Ground and water source heat pumps are generally more efficient than air source heat pumps and produce around 4 kW of heat energy for every 1 kW of electricity used to drive them.
Air source heat pumps produce around 3 kW of heat energy per 1 kW of electricity, but are more noticeably affected by changes in temperature. On the coldest days in winter, air source systems can produce as little as 2 kW of heat energy per 1 kW of electricity.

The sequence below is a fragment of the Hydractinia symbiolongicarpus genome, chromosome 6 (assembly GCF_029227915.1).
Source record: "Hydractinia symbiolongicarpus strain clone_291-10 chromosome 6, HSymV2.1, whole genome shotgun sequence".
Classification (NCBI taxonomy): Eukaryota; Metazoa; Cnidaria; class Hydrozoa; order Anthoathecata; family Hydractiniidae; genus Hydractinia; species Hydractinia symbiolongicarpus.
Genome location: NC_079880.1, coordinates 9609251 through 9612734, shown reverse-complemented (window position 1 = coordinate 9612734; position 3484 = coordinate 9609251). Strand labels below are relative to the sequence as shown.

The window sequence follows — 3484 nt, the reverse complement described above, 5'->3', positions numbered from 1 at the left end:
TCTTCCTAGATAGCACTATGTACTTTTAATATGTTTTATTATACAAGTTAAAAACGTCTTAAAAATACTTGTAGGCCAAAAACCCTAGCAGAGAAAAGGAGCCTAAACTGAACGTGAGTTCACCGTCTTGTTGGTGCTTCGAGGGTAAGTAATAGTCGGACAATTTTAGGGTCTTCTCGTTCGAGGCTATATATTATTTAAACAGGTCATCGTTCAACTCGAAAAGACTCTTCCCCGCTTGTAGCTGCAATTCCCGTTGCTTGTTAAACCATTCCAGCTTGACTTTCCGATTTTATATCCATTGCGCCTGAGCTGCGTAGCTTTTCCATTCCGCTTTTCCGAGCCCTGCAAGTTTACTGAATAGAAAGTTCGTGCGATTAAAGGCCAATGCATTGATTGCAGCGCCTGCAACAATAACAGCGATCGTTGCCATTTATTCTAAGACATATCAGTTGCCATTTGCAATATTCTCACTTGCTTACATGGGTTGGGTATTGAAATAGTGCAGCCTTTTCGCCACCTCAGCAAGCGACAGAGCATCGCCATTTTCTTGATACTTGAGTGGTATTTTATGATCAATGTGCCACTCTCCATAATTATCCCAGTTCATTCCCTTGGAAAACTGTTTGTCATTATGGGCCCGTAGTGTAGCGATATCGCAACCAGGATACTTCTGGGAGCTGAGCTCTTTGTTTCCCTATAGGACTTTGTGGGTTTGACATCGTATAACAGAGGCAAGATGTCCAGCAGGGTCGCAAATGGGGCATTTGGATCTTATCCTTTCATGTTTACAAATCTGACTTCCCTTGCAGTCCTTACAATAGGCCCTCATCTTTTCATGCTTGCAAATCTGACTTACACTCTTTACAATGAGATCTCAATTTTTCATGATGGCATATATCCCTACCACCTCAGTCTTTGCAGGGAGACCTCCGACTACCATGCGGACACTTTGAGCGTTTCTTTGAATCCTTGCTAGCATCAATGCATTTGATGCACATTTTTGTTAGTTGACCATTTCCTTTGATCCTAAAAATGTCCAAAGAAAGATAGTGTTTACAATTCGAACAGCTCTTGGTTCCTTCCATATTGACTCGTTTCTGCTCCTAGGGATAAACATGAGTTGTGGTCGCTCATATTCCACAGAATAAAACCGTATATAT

At their absolute maximum, well designed open loop water source systems can operate with a coefficient of performance of 7, which means for each unit of energy used to run the system, up to seven units of usable heating are delivered.
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